Cruciferous Soup Recipe

Whole Food Plant Based Recipes

Whole Food Plant Based Cruciferous Soup Recipe

This spice packed soup is also amazingly healthy while being a treat to the taste buds.

Cruciferous soup? Yes, it's literally a soup with cruciferous vegetables; cauliflower, broccoli, turnip or radish.
Our version of the Cruciferous Soup is enriched with the flavours of ginger, garlic, and lemongrass to make for the most soothing mid-day refresher. This spice packed soup is also amazingly healthy while being a treat to the taste buds.

Try this whole food plant based cruciferous soup and let us know how you like it.

Cruciferous Soup Recipe

Course: Breakfast, Soups
Prep Time: 10 minutes
Cook Time: 15 minutes
Servings: 2 people


  1. 1/2 cup Cauliflower chopped
  2. 1/2 cup Broccoli chopped
  3. 1 Turnip or Radish
  4. 1 Onion chopped
  5. 5 pods garlic
  6. 1 inch Ginger
  7. 2 long leaves Lemon Grass
  8. 1/2 tsp Turmeric Powder
  9. 1/2 tsp Black Pepper Powder
  10. Juice of 1 Lemon
  11. 2 tbsp Almonds Soaked overnight or at least for 5 hours
  12. 4 tsp Miso Paste
  13. 1/2 tsp Mustard Seeds
  14. 10 Thai Basil Leaves


  1. Chop cauliflower and broccoli. Peel and chop turnip or radish, onion, and ginger. Take all chopped vegetables in a vessel with lemongrass, turmeric powder, and little (minimal) water and cook with a closed lid.
  2. While the vegetables are being cooked, peel and crush garlic. Keep aside for ten minutes. After ten minutes, add crushed garlic to the boiling vegetables.
  3. Once cooked, drain stock and keep aside to mix back later. Spread vegetables on a plate to cool off. Remove lemon grass.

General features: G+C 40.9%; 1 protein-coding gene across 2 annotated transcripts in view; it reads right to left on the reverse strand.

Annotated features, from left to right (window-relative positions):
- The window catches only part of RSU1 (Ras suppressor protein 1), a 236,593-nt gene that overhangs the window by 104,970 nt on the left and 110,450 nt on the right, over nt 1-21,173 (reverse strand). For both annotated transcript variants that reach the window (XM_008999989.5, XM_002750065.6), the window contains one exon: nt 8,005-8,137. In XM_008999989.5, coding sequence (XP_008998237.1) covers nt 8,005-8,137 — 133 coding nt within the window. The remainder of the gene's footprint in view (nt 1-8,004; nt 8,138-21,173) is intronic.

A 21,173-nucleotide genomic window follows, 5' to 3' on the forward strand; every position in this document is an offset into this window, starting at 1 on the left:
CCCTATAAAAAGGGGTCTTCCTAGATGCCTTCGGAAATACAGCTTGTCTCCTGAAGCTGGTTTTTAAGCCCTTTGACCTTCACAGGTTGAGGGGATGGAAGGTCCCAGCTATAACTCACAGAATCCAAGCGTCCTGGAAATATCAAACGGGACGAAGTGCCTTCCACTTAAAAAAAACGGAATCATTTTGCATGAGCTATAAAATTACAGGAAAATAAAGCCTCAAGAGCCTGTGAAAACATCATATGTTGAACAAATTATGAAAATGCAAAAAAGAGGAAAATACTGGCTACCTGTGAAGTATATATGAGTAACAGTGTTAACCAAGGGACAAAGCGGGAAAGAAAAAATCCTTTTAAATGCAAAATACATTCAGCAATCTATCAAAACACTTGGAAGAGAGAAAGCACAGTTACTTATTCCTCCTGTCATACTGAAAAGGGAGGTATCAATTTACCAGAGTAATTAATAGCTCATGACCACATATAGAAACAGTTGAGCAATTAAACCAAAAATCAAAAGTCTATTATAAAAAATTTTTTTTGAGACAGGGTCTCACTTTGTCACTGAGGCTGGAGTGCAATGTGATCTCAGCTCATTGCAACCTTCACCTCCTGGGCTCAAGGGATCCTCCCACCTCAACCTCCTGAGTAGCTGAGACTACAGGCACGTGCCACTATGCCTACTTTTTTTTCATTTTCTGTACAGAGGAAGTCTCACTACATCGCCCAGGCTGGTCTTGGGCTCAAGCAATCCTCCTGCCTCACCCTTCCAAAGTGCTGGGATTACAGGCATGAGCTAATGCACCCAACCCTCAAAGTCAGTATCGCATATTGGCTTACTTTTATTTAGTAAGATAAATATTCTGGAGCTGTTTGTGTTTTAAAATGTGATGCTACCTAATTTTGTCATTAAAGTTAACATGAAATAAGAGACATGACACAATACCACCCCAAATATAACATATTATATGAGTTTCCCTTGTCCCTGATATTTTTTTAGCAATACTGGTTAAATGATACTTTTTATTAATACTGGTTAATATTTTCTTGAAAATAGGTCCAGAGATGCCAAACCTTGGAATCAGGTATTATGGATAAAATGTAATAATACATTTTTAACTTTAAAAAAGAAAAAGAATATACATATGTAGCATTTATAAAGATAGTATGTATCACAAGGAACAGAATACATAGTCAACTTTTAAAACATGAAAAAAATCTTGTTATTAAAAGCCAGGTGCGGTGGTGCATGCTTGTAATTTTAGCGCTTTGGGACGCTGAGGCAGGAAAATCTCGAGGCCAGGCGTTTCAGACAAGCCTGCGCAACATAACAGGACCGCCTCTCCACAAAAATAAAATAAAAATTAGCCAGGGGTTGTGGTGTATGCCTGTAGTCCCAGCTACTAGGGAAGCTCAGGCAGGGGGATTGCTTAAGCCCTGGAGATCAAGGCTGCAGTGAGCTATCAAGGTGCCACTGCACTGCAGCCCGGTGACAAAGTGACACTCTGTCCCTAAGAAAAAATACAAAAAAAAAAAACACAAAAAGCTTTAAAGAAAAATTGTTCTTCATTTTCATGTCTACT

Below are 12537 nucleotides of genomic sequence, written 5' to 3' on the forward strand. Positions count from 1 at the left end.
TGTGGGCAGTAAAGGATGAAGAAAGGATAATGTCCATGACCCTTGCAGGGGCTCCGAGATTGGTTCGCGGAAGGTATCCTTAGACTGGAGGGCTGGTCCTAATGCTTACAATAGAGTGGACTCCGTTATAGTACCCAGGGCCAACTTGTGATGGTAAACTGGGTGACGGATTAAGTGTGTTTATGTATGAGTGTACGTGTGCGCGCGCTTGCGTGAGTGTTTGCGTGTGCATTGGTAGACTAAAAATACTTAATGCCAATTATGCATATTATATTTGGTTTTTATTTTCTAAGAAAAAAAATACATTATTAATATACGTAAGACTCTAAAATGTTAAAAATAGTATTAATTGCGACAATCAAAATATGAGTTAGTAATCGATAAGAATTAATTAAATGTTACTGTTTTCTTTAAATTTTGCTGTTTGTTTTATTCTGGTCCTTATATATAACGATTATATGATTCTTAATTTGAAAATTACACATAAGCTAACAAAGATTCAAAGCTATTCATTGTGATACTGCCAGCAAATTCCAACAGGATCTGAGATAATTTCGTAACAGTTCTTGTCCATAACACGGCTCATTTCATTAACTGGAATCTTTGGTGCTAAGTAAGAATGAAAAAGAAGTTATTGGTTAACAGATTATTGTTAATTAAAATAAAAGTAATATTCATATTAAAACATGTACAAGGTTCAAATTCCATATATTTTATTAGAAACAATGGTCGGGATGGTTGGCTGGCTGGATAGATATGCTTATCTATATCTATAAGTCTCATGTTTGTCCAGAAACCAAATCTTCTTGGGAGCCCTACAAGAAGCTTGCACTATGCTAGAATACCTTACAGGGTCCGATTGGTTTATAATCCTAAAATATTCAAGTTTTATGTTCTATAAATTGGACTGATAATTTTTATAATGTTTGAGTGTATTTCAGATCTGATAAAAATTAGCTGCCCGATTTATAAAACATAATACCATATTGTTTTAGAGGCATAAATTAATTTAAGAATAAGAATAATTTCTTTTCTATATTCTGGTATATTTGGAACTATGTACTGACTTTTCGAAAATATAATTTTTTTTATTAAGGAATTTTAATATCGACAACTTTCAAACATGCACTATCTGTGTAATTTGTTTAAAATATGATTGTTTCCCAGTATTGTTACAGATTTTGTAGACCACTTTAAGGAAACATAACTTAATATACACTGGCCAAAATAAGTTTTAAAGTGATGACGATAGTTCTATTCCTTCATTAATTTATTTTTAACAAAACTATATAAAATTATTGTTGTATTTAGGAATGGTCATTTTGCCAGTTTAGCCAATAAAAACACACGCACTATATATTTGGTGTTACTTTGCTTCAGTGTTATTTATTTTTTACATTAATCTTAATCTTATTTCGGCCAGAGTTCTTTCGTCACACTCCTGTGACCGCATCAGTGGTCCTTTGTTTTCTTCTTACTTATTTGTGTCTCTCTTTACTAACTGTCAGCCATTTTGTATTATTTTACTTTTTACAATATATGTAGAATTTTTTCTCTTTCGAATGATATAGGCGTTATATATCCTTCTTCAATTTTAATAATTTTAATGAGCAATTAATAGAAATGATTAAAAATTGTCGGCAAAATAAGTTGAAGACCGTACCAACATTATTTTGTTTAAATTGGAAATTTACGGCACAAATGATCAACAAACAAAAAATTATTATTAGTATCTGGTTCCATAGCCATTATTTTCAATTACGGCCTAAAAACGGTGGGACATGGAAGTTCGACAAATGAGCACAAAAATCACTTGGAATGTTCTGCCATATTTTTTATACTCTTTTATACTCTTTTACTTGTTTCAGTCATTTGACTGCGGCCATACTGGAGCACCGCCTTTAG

4. Once vegetables are cool, blend them in a high powered blender along with pepper powder, soaked almonds, and miso paste.
  5. Dry roast mustard seeds until they begin sputtering. As soon as they begin sputtering, switch off stove and mix the mustard seeds into the soup.
  6. Garnish with lemon juice and thai basil leaves. Serve fresh!

Nutrition Science Highlights for WFPB Cruciferous Soup

  1. Why Miso Paste? Miso paste is fermented & salted soya bean paste. Maximum recommended salt intake is 3 grams per day per person. In addition to helping us restrict salt intake, replacing salt with miso paste also helps by neutralising the negative effects of salt by soya phytonutrients. You can easily make fresh miso paste at home by mixing 100 grams of cooked soya paste with 10 grams of salt, or 10 tablespoons of cooked soya paste with 1 tablespoon of salt. If making at home, ensure to use immediately, or freeze in batches to use later. Or, simply use less than 3.75 grams of salt per day and add 37.5 to 40 grams of soya beans in any dishes, spread through the day!
  2. How to Preserve Enzymes in Cruciferous Vegetables? When cruciferous vegetables such as turnip, cauliflower, radish, and broccoli are cooked, an important enzyme called myrosinase gets deactivated and the cancer-fighting sulforaphane does not get synthesised in the body. By adding raw or slightly roasted mustard to the dish after cooking, we can add myrosinase back into the dish and regain the powerful anti-cancer functions of cruciferous vegetables.

Dr Achyuthan Eswar
Lifestyle Physician & Co-founder,, PHC Lifestyle Clinic & Plant-based Kitchen

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